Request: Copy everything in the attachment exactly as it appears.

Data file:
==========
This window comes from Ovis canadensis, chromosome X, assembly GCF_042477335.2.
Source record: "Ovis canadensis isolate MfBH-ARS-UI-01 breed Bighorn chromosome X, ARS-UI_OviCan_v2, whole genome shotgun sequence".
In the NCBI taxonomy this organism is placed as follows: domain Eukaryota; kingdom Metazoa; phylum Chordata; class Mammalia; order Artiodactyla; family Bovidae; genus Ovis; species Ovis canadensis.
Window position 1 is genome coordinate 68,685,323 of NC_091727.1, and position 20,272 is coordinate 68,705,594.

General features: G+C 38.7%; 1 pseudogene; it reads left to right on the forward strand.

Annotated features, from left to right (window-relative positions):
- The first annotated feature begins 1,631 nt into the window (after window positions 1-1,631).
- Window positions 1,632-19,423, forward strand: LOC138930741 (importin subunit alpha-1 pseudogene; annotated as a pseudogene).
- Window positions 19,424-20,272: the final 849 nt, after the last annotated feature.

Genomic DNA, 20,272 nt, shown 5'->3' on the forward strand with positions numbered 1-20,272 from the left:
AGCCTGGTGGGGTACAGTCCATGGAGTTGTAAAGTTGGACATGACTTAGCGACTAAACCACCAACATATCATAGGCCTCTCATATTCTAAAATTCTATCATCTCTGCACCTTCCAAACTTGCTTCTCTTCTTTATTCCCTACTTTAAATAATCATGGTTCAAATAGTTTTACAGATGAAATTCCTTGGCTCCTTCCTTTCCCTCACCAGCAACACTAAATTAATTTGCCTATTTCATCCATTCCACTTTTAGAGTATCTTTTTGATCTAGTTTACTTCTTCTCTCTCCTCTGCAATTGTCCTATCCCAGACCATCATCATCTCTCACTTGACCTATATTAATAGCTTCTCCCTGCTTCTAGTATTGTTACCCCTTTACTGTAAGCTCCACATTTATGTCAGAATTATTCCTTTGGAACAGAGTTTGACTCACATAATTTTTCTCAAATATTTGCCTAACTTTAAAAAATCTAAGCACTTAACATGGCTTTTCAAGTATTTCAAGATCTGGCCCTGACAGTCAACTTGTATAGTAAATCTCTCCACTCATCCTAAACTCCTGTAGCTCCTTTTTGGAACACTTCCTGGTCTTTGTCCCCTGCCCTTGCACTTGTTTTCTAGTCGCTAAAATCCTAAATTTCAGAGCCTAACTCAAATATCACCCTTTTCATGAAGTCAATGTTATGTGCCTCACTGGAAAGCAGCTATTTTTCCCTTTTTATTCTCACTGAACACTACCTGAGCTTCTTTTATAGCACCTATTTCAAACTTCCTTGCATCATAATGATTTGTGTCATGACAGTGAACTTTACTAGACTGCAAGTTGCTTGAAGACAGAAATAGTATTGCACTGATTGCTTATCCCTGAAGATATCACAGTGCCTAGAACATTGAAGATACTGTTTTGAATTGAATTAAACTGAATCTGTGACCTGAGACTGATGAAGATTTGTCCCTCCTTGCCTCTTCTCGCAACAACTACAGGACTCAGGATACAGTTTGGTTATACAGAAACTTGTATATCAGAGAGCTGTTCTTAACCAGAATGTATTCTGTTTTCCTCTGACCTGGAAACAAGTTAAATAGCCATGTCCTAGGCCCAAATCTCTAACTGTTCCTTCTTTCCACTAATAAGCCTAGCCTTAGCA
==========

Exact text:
This window comes from Ovis canadensis, chromosome X, assembly GCF_042477335.2.
Source record: "Ovis canadensis isolate MfBH-ARS-UI-01 breed Bighorn chromosome X, ARS-UI_OviCan_v2, whole genome shotgun sequence".
In the NCBI taxonomy this organism is placed as follows: domain Eukaryota; kingdom Metazoa; phylum Chordata; class Mammalia; order Artiodactyla; family Bovidae; genus Ovis; species Ovis canadensis.
Window position 1 is genome coordinate 68,685,323 of NC_091727.1, and position 20,272 is coordinate 68,705,594.

General features: G+C 38.7%; 1 pseudogene; it reads left to right on the forward strand.

Annotated features, from left to right (window-relative positions):
- The first annotated feature begins 1,631 nt into the window (after window positions 1-1,631).
- Window positions 1,632-19,423, forward strand: LOC138930741 (importin subunit alpha-1 pseudogene; annotated as a pseudogene).
- Window positions 19,424-20,272: the final 849 nt, after the last annotated feature.

Genomic DNA, 20,272 nt, shown 5'->3' on the forward strand with positions numbered 1-20,272 from the left:
AGCCTGGTGGGGTACAGTCCATGGAGTTGTAAAGTTGGACATGACTTAGCGACTAAACCACCAACATATCATAGGCCTCTCATATTCTAAAATTCTATCATCTCTGCACCTTCCAAACTTGCTTCTCTTCTTTATTCCCTACTTTAAATAATCATGGTTCAAATAGTTTTACAGATGAAATTCCTTGGCTCCTTCCTTTCCCTCACCAGCAACACTAAATTAATTTGCCTATTTCATCCATTCCACTTTTAGAGTATCTTTTTGATCTAGTTTACTTCTTCTCTCTCCTCTGCAATTGTCCTATCCCAGACCATCATCATCTCTCACTTGACCTATATTAATAGCTTCTCCCTGCTTCTAGTATTGTTACCCCTTTACTGTAAGCTCCACATTTATGTCAGAATTATTCCTTTGGAACAGAGTTTGACTCACATAATTTTTCTCAAATATTTGCCTAACTTTAAAAAATCTAAGCACTTAACATGGCTTTTCAAGTATTTCAAGATCTGGCCCTGACAGTCAACTTGTATAGTAAATCTCTCCACTCATCCTAAACTCCTGTAGCTCCTTTTTGGAACACTTCCTGGTCTTTGTCCCCTGCCCTTGCACTTGTTTTCTAGTCGCTAAAATCCTAAATTTCAGAGCCTAACTCAAATATCACCCTTTTCATGAAGTCAATGTTATGTGCCTCACTGGAAAGCAGCTATTTTTCCCTTTTTATTCTCACTGAACACTACCTGAGCTTCTTTTATAGCACCTATTTCAAACTTCCTTGCATCATAATGATTTGTGTCATGACAGTGAACTTTACTAGACTGCAAGTTGCTTGAAGACAGAAATAGTATTGCACTGATTGCTTATCCCTGAAGATATCACAGTGCCTAGAACATTGAAGATACTGTTTTGAATTGAATTAAACTGAATCTGTGACCTGAGACTGATGAAGATTTGTCCCTCCTTGCCTCTTCTCGCAACAACTACAGGACTCAGGATACAGTTTGGTTATACAGAAACTTGTATATCAGAGAGCTGTTCTTAACCAGAATGTATTCTGTTTTCCTCTGACCTGGAAACAAGTTAAATAGCCATGTCCTAGGCCCAAATCTCTAACTGTTCCTTCTTTCCACTAATAAGCCTAGCCTTAGCA